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INTO SHADOW series by Adeyemi, Grossman, Harrow, Vo, Muir, Henry, Nix

Hi readers, here’s another little review round-up for you, this time packaged together because it’s a collection of short stories and a) my thoughts will be brief as befits a review for a novella, and b) you can read these as standalones because nothing actually connects.

Fifteen years ago, Lęina’s mother, Yuliana, went searching for a mythical place called the Garden and never returned. Determined to learn the truth about what happened, Lęina travels to Brazil to search for the hidden realm, with Yuliana’s journal and a local tour guide leading the way. But Lęina soon begins to wonder if she’s looking for answers—or if what she truly wants to find is herself.

Title The Garden
Author : Tomi Champion-Adeyemi
Series : Into Shadows (book one)
Format : eBook
Page Count : 44
Genre : contemporary / fantasy?
Publisher : amazon original stories
Release Date : November 15, 2022

Hollis’ 1.5 star review

This is part verse, part story, about a woman’s journey to follow her mother’s footsteps to a mythical or legendary garden and I sadly didn’t like the poetry elements (which just read like bad poetry as opposed to evoking any kind of feeling or visual) or the story.

I felt nothing for the character or the journey and was glad this was one of the shortest of the set. Also very glad I didn’t actually start with this and know there is good to be found in this collection. Though I wonder if I’ve already experienced the best there is? Guess we’ll see!

Ever since her dad disappeared five years ago, Persephone has quietly walled off the feelings she’d rather not feel. There’s no room for pain or anger when you’re just trying to get through the hell that is high school. But one day, the crush of taunts and disappointments is finally too much—and a power breaks loose inside her that she never knew was there.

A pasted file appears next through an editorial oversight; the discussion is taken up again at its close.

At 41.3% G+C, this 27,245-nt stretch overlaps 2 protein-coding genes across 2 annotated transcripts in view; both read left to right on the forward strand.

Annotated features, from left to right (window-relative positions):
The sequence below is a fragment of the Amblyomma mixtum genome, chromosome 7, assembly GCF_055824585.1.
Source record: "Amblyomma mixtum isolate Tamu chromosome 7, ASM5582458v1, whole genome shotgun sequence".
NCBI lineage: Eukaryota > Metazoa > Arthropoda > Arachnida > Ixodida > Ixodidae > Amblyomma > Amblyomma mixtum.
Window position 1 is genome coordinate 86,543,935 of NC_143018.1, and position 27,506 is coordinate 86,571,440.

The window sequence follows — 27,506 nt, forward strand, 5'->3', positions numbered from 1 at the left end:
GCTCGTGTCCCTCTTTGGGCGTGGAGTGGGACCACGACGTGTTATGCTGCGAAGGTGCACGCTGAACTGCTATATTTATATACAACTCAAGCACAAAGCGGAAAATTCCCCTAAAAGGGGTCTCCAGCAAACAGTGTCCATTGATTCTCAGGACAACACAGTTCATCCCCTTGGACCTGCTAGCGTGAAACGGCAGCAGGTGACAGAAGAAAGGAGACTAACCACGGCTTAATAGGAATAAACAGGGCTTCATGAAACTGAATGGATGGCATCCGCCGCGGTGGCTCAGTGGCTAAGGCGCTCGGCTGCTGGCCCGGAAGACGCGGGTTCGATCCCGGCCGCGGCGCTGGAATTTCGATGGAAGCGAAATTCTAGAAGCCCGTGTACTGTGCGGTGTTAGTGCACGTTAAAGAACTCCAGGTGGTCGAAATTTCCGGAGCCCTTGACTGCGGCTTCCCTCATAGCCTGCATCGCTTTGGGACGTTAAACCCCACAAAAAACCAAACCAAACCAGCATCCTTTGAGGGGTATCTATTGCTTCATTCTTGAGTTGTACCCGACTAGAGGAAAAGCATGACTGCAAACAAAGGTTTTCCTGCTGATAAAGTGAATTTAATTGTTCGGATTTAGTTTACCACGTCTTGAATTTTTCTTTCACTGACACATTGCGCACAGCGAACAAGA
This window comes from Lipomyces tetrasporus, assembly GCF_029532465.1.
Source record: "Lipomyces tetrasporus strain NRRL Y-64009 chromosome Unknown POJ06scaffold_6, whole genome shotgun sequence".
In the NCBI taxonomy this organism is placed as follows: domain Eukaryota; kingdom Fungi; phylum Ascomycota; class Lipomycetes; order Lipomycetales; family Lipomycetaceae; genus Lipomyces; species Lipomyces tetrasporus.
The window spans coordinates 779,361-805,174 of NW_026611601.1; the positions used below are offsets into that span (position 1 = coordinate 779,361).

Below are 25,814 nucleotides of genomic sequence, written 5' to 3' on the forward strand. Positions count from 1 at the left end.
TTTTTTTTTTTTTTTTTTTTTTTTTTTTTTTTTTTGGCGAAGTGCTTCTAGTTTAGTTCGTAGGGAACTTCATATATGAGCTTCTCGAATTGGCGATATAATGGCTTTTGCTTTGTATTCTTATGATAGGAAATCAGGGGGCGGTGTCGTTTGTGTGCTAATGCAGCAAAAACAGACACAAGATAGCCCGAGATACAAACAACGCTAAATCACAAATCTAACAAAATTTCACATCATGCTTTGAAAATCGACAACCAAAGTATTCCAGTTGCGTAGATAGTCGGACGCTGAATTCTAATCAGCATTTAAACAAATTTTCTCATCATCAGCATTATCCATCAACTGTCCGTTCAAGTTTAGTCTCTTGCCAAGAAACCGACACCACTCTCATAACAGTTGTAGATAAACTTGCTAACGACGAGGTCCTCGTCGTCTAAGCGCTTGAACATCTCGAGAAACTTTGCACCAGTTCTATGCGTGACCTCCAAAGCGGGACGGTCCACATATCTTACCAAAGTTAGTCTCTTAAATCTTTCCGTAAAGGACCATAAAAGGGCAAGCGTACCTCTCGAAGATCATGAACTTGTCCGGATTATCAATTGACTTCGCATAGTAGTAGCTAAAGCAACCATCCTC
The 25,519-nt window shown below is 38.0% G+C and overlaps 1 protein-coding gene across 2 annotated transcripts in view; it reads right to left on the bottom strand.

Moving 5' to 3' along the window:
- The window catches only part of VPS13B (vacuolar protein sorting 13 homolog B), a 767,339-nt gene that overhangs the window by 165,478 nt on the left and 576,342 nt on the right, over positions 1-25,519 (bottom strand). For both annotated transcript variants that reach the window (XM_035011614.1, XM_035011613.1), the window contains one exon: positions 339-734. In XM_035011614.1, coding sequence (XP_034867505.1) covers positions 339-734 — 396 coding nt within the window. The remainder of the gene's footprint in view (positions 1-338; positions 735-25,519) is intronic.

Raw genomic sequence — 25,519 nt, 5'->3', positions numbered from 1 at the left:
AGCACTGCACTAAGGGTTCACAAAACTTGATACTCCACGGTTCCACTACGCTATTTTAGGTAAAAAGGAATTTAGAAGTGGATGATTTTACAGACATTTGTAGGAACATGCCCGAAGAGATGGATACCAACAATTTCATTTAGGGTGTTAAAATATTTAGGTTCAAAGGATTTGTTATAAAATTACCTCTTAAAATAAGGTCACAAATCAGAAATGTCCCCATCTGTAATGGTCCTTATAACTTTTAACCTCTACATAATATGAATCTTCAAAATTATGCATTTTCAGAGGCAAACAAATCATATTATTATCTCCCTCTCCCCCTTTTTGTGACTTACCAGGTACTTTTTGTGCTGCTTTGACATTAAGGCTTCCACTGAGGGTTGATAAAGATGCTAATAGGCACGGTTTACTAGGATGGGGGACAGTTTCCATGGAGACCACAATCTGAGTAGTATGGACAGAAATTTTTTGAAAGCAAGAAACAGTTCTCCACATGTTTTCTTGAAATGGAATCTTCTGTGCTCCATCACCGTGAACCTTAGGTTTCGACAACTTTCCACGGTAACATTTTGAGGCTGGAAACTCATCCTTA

Title Persephone
Author : Lev Grossman
Series : Into Shadows (book two)
Format : eBook
Page Count : 31
Genre : YA sci-fi
Publisher : amazon original stories
Release Date : November 15, 2022

Hollis’ 1.5 star review

I’m not sure this one had enough time to really evoke the sense of crushing disappointments that would cause the main character’s power to break loose. Instead things happen very quickly, via a rather whiny or maybe just poorly written female YA POV, and boom, it’s like the X-Men or something — but for only a hot second because then it ends. Which is definitely not the vibe I was expecting from the title or the cover. But I guess that aesthetic is for the whole and not the part? I just wish it vibed, like, at all.

If you’re wanting an actual Persephone retelling or homage set aside those wants or.. actually just pass this one right on by.

Overall I didn’t struggle with the writing of this one the way I did with the first instalment, which was just trying too hard, but conversely I wish this one had actually tried to do something. Anything.

Always mindful of the debt she owes, the girl finds her worth as a weapon in the hand of the Prince. Her victories make him a king, then an emperor. The bards sing her name and her enemies fear it. But the war never ends and the cost keeps rising—how many times will she repeat her own story?

Title The Six Deaths of the Saint
Author : Alix. E. Harrow
Series : Into Shadows (book three)
Format : eBook
Page Count : 30
Genre : fantasy / historical
Publisher : amazon original stories
Release Date : November 15, 2022

Hollis’ 5 star review

Now this is how you do a story in novella form, wow. I don’t know what I want more, a full length story about this or for it to be encased in amber, untouched and preserved, so it can stay exactly the way it is.

I absolutely loved everything about this. The title, the concept, the evolution of the story, everything. No notes, this is chefs kiss.

I was trying to talk myself out of giving this five stars but listen — life is short and my slump has been long, so let’s just do the damn thing.

Also, I enjoyed this so much I bought it! Just incase it ever disappears off KU or amazon as a whole.